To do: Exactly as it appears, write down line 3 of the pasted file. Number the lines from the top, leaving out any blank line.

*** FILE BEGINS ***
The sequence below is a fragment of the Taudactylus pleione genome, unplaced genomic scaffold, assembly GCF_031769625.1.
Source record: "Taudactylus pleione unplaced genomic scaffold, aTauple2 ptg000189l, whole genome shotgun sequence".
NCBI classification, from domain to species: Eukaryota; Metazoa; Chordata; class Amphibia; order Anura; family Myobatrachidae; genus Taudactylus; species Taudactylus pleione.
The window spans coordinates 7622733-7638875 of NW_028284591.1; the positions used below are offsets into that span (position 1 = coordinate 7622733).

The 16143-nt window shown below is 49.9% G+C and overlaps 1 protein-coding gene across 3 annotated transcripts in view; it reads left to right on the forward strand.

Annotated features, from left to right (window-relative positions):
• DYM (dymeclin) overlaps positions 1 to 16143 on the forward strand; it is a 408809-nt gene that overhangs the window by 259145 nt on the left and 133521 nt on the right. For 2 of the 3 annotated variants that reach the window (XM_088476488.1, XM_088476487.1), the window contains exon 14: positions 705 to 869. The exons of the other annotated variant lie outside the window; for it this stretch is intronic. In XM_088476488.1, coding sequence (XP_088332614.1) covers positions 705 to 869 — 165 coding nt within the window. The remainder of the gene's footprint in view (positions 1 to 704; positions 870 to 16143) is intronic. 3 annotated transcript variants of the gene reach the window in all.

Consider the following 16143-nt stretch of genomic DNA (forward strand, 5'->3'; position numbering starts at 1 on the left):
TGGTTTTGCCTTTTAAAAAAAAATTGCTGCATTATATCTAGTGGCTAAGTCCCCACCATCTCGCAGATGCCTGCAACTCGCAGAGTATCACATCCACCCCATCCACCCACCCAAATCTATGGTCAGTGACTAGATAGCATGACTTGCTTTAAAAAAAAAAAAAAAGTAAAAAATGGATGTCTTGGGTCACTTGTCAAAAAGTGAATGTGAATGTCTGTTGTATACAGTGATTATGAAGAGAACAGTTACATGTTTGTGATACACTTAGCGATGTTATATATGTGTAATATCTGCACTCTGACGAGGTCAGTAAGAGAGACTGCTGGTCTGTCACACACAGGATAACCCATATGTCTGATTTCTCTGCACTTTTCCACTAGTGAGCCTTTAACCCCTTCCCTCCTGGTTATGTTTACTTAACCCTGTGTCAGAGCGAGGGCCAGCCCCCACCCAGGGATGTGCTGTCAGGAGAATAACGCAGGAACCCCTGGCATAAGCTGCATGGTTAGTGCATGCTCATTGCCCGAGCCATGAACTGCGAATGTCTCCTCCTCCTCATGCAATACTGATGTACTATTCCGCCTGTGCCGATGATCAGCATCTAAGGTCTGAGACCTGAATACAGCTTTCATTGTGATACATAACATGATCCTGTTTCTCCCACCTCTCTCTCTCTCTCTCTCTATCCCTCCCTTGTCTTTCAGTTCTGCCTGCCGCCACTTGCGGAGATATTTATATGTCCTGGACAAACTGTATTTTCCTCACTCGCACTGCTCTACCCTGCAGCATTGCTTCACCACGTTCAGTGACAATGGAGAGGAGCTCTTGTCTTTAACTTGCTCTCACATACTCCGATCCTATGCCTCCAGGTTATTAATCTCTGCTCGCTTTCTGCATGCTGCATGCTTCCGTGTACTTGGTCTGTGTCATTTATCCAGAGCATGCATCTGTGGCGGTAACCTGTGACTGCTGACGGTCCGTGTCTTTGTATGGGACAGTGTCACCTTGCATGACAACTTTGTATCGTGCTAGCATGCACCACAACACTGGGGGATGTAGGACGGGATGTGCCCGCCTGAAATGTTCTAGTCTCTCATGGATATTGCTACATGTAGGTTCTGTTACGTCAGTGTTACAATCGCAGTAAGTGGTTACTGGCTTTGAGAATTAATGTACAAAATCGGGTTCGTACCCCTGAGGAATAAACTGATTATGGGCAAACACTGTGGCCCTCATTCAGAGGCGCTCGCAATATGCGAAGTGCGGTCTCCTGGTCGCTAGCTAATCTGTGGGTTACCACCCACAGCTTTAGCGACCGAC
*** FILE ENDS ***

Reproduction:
NCBI classification, from domain to species: Eukaryota; Metazoa; Chordata; class Amphibia; order Anura; family Myobatrachidae; genus Taudactylus; species Taudactylus pleione.